One skilled in the art of bearing design will realize that both inner and outer retainer features 46 and 48 are circumferential in design, like a ring.

Variations of the Preferred Embodiment

Although the illustrated embodiments discuss the arrangement of an actuator motor, one skilled in the art will realize that the preferred embodiment would work with most any motor needing to have self aligning of the bearing device.

An additional variation of the invention contemplates the use of applying any type of bearing device 25 that can allow for proper rotation of the races while being mounted to a slanted surface 38.

A further variation of the preferred embodiment is that the slanted surface 30 can be positioned on the rotor 16 and still achieve the same self alignment benefits. In that case there would have to be a bearing flat surface on the stator side. A variation of this is to have two opposing slanted surfaces 30--one on the stator and one on the rotor.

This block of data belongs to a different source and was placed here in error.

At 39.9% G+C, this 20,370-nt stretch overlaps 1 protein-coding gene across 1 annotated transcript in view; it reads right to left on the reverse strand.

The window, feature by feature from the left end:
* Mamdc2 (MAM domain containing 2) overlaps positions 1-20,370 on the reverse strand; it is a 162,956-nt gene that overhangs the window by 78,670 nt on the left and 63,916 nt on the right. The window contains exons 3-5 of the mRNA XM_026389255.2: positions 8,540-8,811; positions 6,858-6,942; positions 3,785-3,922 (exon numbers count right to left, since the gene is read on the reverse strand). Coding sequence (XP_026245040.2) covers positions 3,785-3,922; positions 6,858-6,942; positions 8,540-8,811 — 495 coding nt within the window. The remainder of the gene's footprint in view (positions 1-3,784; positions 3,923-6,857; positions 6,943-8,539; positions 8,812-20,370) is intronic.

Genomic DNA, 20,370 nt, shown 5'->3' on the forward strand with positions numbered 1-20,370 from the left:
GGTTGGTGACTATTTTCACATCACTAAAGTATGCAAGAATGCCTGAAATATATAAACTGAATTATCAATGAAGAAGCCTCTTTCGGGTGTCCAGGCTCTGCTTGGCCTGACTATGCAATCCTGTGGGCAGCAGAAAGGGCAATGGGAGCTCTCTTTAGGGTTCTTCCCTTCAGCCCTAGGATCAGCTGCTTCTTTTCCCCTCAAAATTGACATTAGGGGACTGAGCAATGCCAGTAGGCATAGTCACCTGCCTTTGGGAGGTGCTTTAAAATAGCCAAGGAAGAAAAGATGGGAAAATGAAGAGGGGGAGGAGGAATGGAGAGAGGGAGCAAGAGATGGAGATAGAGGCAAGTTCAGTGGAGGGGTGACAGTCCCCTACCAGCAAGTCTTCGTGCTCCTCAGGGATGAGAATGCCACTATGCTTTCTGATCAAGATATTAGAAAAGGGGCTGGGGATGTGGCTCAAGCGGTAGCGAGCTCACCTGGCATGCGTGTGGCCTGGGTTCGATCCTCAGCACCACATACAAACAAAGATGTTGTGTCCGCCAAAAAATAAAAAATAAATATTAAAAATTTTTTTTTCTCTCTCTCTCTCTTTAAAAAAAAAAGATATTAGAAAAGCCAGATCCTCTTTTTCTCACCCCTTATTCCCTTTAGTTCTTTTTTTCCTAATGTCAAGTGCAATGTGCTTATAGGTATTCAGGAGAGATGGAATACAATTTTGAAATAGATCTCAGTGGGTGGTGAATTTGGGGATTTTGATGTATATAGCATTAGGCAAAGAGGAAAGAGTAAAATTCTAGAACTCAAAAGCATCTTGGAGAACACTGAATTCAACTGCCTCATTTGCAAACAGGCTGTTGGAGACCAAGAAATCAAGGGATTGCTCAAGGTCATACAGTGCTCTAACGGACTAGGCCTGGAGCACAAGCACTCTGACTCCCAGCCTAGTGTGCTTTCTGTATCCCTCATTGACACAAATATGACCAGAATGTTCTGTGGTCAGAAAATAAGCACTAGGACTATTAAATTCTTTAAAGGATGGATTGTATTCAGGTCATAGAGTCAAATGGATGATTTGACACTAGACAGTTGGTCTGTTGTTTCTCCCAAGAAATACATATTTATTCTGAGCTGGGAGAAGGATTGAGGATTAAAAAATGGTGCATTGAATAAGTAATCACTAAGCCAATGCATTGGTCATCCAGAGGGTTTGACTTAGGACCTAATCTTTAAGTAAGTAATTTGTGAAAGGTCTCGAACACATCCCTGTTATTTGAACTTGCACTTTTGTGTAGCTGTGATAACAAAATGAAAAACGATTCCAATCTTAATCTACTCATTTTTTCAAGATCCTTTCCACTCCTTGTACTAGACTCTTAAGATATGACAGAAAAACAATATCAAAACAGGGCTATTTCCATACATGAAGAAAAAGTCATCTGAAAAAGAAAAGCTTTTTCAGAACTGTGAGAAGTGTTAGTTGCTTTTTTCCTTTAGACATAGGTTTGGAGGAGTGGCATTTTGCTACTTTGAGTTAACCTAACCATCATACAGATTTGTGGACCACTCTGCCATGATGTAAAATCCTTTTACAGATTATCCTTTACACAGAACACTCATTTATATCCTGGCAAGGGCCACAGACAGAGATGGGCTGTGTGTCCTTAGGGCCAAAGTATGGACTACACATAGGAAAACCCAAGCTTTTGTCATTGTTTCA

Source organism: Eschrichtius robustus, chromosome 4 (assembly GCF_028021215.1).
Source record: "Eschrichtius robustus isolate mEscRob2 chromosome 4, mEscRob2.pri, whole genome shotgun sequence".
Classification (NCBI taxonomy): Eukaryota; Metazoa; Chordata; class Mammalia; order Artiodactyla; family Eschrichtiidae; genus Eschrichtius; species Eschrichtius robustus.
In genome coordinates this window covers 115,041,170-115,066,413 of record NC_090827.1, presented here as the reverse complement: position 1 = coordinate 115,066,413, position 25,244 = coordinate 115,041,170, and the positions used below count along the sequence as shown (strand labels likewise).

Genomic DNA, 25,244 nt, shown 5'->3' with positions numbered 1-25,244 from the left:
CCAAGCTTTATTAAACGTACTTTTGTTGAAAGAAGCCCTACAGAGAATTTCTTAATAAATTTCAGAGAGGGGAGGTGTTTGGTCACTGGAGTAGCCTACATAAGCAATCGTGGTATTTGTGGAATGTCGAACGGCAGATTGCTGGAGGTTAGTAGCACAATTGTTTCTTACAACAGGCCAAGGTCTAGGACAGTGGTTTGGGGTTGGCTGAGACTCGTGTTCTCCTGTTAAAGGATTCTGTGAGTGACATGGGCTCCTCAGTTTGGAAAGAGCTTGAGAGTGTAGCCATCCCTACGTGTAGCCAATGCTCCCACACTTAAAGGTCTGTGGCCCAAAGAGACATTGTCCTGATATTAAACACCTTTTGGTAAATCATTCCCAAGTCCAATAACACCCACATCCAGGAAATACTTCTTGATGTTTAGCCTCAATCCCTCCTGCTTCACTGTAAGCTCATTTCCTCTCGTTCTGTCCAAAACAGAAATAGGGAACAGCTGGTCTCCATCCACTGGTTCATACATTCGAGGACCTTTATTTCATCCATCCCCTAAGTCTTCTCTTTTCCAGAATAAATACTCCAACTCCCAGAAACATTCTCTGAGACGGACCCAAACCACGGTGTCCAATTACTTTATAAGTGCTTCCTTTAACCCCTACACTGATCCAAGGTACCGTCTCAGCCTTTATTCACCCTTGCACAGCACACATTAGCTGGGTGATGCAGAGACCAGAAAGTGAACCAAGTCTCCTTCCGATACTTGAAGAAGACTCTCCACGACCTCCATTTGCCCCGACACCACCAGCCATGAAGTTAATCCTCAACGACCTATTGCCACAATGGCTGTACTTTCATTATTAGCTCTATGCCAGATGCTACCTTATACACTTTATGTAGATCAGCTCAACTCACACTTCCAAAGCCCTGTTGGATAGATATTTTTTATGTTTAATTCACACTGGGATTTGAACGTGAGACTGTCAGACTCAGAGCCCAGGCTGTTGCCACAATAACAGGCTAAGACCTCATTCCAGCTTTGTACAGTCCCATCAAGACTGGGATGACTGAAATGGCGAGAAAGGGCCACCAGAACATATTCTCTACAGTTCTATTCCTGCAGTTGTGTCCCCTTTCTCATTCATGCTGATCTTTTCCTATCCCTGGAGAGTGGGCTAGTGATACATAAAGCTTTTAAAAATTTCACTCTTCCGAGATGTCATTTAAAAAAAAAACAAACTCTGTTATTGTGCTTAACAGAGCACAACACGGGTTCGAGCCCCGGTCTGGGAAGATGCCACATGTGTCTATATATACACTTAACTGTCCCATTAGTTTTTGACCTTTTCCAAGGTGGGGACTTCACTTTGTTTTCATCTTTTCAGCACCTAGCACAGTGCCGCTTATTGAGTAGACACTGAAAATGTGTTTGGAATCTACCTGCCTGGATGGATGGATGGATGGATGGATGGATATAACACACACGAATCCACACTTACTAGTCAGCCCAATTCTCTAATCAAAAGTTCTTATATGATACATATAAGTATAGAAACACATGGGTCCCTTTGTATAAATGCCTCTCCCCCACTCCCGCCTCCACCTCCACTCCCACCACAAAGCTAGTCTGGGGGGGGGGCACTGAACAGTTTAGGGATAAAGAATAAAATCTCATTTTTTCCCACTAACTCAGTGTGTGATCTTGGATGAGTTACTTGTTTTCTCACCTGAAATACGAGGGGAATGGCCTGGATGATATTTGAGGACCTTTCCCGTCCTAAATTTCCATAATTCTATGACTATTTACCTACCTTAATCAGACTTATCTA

While the invention has been taught with specific reference to these embodiments, someone skilled in the art will recognize that changes can be made in form and detail without departing from the spirit and the scope of the invention. The described embodiments are to be considered in all respects only as illustrative and not restrictive. The scope of the invention is, therefore, indicated by the appended claims rather than by the description. All changes that come within the meaning and range of equivalency of the claims are to be embraced within their scope.

Patent Citations
Cited PatentFiling datePublication dateApplicantTitle
US3749458 *Mar 6, 1972Jul 31, 1973Alfa Laval AbCentering device for rotary shaft
US4541744 *Nov 15, 1984Sep 17, 1985General Motors CoporationUnitized bearing assembly with moldable race members and labryinth seal